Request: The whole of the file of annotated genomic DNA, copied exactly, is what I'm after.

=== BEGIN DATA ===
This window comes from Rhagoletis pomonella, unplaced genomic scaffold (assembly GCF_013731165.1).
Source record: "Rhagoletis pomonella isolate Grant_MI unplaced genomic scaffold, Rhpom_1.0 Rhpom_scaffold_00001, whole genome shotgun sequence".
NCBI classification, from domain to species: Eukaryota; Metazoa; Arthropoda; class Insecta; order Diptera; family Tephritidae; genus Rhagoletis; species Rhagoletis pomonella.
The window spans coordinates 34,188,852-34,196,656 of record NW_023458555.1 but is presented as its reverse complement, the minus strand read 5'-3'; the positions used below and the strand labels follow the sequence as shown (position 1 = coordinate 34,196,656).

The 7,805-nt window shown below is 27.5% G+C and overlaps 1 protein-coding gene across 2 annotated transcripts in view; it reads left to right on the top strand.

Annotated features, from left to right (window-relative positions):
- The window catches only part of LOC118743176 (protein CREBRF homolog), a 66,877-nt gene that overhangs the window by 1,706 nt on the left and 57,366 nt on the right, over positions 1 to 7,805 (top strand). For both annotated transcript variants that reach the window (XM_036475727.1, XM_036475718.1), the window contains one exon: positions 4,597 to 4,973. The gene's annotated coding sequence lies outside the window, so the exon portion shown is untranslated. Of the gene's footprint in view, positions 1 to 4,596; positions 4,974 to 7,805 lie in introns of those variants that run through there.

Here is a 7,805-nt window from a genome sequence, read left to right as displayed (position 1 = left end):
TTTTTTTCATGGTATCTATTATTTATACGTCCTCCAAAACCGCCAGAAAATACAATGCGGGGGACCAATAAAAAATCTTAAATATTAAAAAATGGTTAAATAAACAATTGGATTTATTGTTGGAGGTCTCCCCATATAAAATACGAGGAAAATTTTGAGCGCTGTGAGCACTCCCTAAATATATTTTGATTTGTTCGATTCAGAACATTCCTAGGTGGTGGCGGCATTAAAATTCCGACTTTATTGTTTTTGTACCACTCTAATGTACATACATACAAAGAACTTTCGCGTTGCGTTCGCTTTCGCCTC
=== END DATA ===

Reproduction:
This window comes from Rhagoletis pomonella, unplaced genomic scaffold (assembly GCF_013731165.1).
Source record: "Rhagoletis pomonella isolate Grant_MI unplaced genomic scaffold, Rhpom_1.0 Rhpom_scaffold_00001, whole genome shotgun sequence".
NCBI classification, from domain to species: Eukaryota; Metazoa; Arthropoda; class Insecta; order Diptera; family Tephritidae; genus Rhagoletis; species Rhagoletis pomonella.
The window spans coordinates 34,188,852-34,196,656 of record NW_023458555.1 but is presented as its reverse complement, the minus strand read 5'-3'; the positions used below and the strand labels follow the sequence as shown (position 1 = coordinate 34,196,656).

The 7,805-nt window shown below is 27.5% G+C and overlaps 1 protein-coding gene across 2 annotated transcripts in view; it reads left to right on the top strand.

Annotated features, from left to right (window-relative positions):
- The window catches only part of LOC118743176 (protein CREBRF homolog), a 66,877-nt gene that overhangs the window by 1,706 nt on the left and 57,366 nt on the right, over positions 1 to 7,805 (top strand). For both annotated transcript variants that reach the window (XM_036475727.1, XM_036475718.1), the window contains one exon: positions 4,597 to 4,973. The gene's annotated coding sequence lies outside the window, so the exon portion shown is untranslated. Of the gene's footprint in view, positions 1 to 4,596; positions 4,974 to 7,805 lie in introns of those variants that run through there.

Here is a 7,805-nt window from a genome sequence, read left to right as displayed (position 1 = left end):
TTTTTTTCATGGTATCTATTATTTATACGTCCTCCAAAACCGCCAGAAAATACAATGCGGGGGACCAATAAAAAATCTTAAATATTAAAAAATGGTTAAATAAACAATTGGATTTATTGTTGGAGGTCTCCCCATATAAAATACGAGGAAAATTTTGAGCGCTGTGAGCACTCCCTAAATATATTTTGATTTGTTCGATTCAGAACATTCCTAGGTGGTGGCGGCATTAAAATTCCGACTTTATTGTTTTTGTACCACTCTAATGTACATACATACAAAGAACTTTCGCGTTGCGTTCGCTTTCGCCTC